Then there is the numbers game. By the end of this year there will probably be more tablets in the world than all current generation consoles put together. By the end of next year there will probably be more tablets in the world than all the consoles ever made. And all these customers can be reached just by putting your game on the App Stores. No plastic, no cardboard, no shipping, no local distributors. Global distribution with the press of a button.

And still there are plenty in the industry who don't get it.
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It depends on how you define AAA I guess. Production values? So far, I can't see any iPad games with production values rivaling the likes of uncharted, mgs or skyrim.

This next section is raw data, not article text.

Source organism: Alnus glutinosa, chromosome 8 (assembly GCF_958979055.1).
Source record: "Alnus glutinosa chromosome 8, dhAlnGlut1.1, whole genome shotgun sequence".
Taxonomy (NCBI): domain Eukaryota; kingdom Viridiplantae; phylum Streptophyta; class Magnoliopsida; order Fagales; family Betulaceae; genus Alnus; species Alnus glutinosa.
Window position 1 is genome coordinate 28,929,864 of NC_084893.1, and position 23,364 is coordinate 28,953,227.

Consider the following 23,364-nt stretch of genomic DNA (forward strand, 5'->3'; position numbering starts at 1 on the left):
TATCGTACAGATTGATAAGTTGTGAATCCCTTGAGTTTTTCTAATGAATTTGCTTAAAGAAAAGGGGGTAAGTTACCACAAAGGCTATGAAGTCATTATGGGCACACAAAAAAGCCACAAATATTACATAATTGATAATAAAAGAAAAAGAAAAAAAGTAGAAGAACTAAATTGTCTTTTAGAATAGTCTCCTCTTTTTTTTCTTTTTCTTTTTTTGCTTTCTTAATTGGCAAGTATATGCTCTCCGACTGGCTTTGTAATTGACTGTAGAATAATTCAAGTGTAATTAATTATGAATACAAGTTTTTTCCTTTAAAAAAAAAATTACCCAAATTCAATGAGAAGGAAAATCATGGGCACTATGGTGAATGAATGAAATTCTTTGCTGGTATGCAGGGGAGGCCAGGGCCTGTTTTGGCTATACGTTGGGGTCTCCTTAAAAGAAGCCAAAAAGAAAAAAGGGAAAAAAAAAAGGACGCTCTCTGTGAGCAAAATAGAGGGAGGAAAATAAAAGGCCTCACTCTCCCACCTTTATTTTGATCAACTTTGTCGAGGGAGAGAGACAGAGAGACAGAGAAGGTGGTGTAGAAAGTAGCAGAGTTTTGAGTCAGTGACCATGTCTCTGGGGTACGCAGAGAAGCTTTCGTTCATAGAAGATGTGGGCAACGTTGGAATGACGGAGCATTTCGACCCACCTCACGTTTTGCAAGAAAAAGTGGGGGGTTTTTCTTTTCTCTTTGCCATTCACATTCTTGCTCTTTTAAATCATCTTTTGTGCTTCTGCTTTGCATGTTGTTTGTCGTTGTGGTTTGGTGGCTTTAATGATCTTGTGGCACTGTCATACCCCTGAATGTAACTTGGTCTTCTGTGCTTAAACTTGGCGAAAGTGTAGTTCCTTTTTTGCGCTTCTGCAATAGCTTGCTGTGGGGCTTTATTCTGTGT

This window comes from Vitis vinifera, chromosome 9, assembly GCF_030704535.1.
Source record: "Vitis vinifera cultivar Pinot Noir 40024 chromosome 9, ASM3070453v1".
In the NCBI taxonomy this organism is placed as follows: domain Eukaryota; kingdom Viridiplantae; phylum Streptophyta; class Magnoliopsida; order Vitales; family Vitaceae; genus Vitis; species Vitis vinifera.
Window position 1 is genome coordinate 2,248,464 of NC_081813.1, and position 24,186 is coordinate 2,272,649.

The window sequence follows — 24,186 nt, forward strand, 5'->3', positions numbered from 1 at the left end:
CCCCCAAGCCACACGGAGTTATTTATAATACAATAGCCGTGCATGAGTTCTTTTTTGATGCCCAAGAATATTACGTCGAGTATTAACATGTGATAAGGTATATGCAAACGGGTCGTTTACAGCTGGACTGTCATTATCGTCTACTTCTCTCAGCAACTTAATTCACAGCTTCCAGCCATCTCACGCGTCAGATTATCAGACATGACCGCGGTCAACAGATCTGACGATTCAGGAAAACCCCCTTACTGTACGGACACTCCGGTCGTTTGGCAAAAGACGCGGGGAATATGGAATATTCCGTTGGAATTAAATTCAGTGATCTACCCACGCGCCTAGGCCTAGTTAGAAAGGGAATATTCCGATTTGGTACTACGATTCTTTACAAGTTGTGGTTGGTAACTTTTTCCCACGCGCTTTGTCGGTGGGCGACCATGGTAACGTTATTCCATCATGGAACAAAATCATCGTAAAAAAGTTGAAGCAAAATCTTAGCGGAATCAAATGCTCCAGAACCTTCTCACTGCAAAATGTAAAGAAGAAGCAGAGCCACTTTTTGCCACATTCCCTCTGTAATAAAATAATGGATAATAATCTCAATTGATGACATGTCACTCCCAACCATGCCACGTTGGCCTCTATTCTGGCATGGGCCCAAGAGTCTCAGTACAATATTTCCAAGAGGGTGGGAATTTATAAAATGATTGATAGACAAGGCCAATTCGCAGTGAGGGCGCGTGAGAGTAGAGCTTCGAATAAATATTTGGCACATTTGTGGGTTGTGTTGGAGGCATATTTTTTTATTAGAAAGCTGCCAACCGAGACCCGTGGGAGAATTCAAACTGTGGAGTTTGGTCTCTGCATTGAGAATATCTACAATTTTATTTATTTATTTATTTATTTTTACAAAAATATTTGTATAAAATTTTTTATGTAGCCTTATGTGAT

Graphics at first glance, through the eyes of the average customer? Maybe.
Game length and "meatiness"? Problematic if you consider the limited storage space. Most ipads sold are 32 gigs or less, and people have different games, apps and media on there.
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Rick Lopez Illustrator, Graphic Designer 8 years ago
Look "APPLE" I dont care if you start making games for iPAD... what I cant stand is doing everything with a touch screen. I need a fisical game pad with buttons that I can feel and the ability to play my games on a huge TV. I will not be stuck all day on a piece of glass. Besides If i have to choose between, a traditional game pad, touch screen technology or motion control, I defenitly feel more confort with a traditional game pad.
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James Prendergast Research Chemist 8 years ago